The Trustees has been offering kid-friendly Halloween events for years, like Weir River Farm’s Boo in the Barnyard and Trick or Treat on the Farm at Appleton Farms, and now has even more to entice the grown-ups as well. Halloween at the Great House at Castle Hill is appropriate for ages 13 and up, but the encouraged '20s and '30s attire, hors d’oeuvres, and cocktails will keep adults entertained too! Naumkeag in Stockbridge will host multiple nights of the popular Live Action Clue for adults as well as a Haunted House and a Pumpkin Trail for all ages. Don’t miss Hillside Halloween at Fruitlands for trick or treating at each museum building, a Hike-and-Seek on the trails and historic games or get in some exercise at Rocky Woods’s second annual Monster Dash 5K & Trick or Trot and race in costume!
Hike 125 Challenge Continues into Fall Foliage Season
The Trustees statewide hiking challenge, Hike 125 , is in its second year and goes until December 31, so get those miles in and be entered to win prizes from Trustees partner REI Co-‐Op ! Over 11,000 miles have already been hiked by over 1,000 participants, including families who have taken on the challenge together! Create your hiker handle and get started at thetrustees.org/hike125. And what a perfect time of year to watch the foliage turn across the state! For a few ideas to get you started, take in the breathtaking views from the top of Monument Mountain in Great Barrington, or check out Peaked Mountain in Monson, where you can experience views stretching all the way to Vermont. In Greater Boston, visit Pegan Hill, the highest point in Natick, for a panoramic view of Mount Monadnock and Mount Wachusett. And many properties feature easy walking footpaths and trails that are stroller-friendly as well. Visit Best First Hikes, Stroller Friendly Trails, and Picnic Spots for more ideas on how to get started.
Trustees Literary Trail
This year’s theme, “The Language of Nature,” continues a new self-guided Trustees adventure, the Literary Trail Map , available online and at select properties. The natural landscapes of the Commonwealth have long been a source of inspiration and refuge for authors, poets, journalist, playwrights, including many revered literary masters. The first stop on the trail is Bartholomew’s Cobble, oft visited by writer and naturalist Hal Borland, known for describing his walks at the Cobble in a series of editorials in the New York Times and Berkshire Eagle that were later compiled into books. The trail continues from western Massachusetts eastward, with stops at such famed locations as Monument Mountain, where Herman Melville and Nathaniel Hawthorne famously hiked, the Old Manse, home of Transcendentalists Ralph Waldo Emerson and Nathaniel Hawthorne, and Fruitlands Museum, home of Louisa MayAlcott. As of this spring, seven Trustees properties (Crane Beach, the Bradley Estate, Fruitlands Museum, Stevens‐Coolidge Place, the Old Manse, the William Cullen Bryant Homestead and Mission House) now have Little Free Libraries as a permanent additions to each property, available outdoors spring through fall, as weather allows, for people to donate and take a book to read and enjoy. The Trustees are also hosting talks, tours and workshops about books, the writer’s craft and literary history as part of this theme. Visit us online to learn more about The Language of Nature events.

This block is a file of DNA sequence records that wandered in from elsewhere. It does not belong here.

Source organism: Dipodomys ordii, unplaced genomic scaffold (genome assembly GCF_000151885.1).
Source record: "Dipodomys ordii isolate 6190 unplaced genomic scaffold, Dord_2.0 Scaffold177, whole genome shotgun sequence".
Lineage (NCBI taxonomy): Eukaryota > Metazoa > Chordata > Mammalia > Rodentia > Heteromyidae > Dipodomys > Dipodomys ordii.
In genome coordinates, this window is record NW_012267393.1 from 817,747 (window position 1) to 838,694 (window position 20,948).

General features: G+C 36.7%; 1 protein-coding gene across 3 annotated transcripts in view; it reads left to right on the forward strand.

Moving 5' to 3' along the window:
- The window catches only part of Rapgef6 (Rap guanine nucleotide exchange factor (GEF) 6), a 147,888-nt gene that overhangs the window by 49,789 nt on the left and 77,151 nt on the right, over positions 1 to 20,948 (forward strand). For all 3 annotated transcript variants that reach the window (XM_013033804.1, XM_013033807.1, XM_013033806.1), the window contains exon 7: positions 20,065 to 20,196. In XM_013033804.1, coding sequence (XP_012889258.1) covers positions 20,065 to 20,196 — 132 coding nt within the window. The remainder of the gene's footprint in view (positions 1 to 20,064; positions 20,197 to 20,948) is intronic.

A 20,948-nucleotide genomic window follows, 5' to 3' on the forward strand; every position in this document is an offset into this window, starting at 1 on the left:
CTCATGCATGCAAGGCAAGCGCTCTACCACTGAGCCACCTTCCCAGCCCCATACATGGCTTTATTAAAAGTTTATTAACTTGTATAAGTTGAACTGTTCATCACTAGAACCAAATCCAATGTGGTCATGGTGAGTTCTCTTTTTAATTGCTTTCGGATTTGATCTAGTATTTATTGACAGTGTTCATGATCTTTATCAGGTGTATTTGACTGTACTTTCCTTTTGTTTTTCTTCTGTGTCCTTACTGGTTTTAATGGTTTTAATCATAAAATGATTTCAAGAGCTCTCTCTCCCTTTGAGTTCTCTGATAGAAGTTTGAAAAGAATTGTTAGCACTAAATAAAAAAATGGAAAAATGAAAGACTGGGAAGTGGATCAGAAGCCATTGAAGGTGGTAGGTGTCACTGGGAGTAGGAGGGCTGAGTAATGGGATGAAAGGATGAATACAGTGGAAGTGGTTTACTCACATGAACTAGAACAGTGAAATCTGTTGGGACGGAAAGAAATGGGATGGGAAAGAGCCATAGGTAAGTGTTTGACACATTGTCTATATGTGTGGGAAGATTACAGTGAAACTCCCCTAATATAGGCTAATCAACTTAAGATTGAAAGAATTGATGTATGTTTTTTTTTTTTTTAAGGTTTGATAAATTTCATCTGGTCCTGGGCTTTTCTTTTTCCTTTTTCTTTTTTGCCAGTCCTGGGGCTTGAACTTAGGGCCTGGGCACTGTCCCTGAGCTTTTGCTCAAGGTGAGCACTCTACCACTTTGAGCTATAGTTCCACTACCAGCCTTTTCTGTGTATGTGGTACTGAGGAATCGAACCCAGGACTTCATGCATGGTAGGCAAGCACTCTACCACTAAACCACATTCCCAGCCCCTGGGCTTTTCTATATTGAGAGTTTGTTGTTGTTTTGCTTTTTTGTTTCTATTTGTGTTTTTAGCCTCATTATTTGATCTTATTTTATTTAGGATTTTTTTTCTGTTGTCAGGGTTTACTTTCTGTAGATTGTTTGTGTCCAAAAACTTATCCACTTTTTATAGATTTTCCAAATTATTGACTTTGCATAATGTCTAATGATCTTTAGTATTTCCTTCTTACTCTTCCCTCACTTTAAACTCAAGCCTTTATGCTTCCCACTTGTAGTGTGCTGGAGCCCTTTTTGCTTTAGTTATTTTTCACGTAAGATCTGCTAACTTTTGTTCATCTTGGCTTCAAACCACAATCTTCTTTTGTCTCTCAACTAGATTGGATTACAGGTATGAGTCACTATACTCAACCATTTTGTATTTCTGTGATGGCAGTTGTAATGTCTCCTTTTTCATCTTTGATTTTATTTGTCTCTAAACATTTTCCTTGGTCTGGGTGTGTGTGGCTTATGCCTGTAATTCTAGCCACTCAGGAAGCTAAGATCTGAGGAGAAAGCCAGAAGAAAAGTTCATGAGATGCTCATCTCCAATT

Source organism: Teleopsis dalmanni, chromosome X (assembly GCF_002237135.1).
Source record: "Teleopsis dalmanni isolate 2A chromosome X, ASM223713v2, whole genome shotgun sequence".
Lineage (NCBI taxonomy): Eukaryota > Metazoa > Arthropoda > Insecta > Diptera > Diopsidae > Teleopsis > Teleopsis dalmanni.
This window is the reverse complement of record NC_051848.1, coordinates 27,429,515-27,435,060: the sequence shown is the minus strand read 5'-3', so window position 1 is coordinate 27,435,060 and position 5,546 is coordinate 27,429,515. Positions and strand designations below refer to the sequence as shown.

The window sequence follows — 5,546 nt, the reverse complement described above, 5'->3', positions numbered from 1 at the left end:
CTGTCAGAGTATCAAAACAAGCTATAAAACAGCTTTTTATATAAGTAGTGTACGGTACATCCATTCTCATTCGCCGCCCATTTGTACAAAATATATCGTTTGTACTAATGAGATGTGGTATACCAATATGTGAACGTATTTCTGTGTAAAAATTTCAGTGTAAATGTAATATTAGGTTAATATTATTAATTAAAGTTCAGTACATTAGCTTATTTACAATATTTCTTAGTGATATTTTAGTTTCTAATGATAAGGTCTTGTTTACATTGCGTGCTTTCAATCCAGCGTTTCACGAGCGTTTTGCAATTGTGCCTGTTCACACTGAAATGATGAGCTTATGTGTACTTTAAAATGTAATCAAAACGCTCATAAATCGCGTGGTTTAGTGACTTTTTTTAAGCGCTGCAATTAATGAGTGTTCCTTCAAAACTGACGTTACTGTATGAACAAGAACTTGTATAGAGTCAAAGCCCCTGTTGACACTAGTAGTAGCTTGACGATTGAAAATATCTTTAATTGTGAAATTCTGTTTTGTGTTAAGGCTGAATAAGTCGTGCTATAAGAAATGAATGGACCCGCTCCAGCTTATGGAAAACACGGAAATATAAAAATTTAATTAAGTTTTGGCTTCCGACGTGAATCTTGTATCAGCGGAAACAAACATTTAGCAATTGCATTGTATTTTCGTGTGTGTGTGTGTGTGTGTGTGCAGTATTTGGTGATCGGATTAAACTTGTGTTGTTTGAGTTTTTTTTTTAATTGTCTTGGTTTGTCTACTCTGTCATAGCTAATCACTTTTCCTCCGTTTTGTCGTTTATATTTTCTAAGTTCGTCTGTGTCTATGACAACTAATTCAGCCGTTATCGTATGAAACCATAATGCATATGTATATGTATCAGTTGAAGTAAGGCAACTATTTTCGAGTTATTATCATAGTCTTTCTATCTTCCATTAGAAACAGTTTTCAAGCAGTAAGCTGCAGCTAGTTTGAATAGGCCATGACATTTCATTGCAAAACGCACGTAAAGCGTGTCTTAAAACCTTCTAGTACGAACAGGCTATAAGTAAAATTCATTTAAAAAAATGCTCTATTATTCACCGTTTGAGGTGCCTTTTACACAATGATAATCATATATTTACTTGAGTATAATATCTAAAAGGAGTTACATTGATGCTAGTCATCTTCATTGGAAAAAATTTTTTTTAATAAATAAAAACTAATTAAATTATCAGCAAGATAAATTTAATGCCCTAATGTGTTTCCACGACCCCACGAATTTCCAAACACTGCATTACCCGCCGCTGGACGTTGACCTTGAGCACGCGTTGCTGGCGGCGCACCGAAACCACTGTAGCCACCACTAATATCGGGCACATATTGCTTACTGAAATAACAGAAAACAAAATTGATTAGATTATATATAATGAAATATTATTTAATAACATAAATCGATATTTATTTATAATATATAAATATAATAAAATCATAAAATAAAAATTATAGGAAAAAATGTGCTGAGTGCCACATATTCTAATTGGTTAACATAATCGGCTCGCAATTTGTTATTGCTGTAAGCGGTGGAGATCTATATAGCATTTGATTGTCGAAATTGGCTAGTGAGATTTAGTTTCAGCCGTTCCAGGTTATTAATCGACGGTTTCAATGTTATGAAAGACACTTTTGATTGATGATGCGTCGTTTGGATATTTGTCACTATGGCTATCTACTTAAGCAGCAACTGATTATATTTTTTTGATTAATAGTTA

Tourist in Your Own State
And whether it’s on your own, with friends, or a planned family affair, volunteering is a great way to get out and explore your home state while giving back and having fun at the same time. The Trustees offer hundreds of opportunities to help out at events, like the fall festivals and farm dinners, or through a regular program like weekly Open Barnyard at Weir River, if time allows. Volunteers as young as 12 can join in with a guardian. Visit thetrustees.org/volunteer to see the full calendar of volunteer opportunities. For a full list of fun programs and events for all ages happening at these and other Trustees reservations, visit: thetrustees.org/things-to-do/.